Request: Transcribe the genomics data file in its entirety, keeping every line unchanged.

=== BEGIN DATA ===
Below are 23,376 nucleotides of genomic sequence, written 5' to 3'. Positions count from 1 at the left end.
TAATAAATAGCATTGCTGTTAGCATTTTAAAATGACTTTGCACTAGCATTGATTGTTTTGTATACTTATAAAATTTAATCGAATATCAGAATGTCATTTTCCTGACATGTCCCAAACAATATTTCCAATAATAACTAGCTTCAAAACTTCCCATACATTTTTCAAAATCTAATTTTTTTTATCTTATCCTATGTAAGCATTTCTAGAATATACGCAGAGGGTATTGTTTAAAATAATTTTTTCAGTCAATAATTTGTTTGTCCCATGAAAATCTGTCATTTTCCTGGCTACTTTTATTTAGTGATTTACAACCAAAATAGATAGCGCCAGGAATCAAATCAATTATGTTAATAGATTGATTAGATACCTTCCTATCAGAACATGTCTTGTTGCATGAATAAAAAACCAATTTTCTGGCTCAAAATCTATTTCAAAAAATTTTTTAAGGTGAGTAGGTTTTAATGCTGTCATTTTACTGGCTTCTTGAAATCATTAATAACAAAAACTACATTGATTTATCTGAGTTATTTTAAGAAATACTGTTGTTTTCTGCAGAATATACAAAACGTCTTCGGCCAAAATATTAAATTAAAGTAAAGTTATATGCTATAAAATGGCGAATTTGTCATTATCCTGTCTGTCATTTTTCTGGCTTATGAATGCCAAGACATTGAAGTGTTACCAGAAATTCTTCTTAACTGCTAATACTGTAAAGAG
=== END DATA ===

Below are 23,376 nucleotides of genomic sequence, written 5' to 3'. Positions count from 1 at the left end.
TAATAAATAGCATTGCTGTTAGCATTTTAAAATGACTTTGCACTAGCATTGATTGTTTTGTATACTTATAAAATTTAATCGAATATCAGAATGTCATTTTCCTGACATGTCCCAAACAATATTTCCAATAATAACTAGCTTCAAAACTTCCCATACATTTTTCAAAATCTAATTTTTTTTATCTTATCCTATGTAAGCATTTCTAGAATATACGCAGAGGGTATTGTTTAAAATAATTTTTTCAGTCAATAATTTGTTTGTCCCATGAAAATCTGTCATTTTCCTGGCTACTTTTATTTAGTGATTTACAACCAAAATAGATAGCGCCAGGAATCAAATCAATTATGTTAATAGATTGATTAGATACCTTCCTATCAGAACATGTCTTGTTGCATGAATAAAAAACCAATTTTCTGGCTCAAAATCTATTTCAAAAAATTTTTTAAGGTGAGTAGGTTTTAATGCTGTCATTTTACTGGCTTCTTGAAATCATTAATAACAAAAACTACATTGATTTATCTGAGTTATTTTAAGAAATACTGTTGTTTTCTGCAGAATATACAAAACGTCTTCGGCCAAAATATTAAATTAAAGTAAAGTTATATGCTATAAAATGGCGAATTTGTCATTATCCTGTCTGTCATTTTTCTGGCTTATGAATGCCAAGACATTGAAGTGTTACCAGAAATTCTTCTTAACTGCTAATACTGTAAAGAG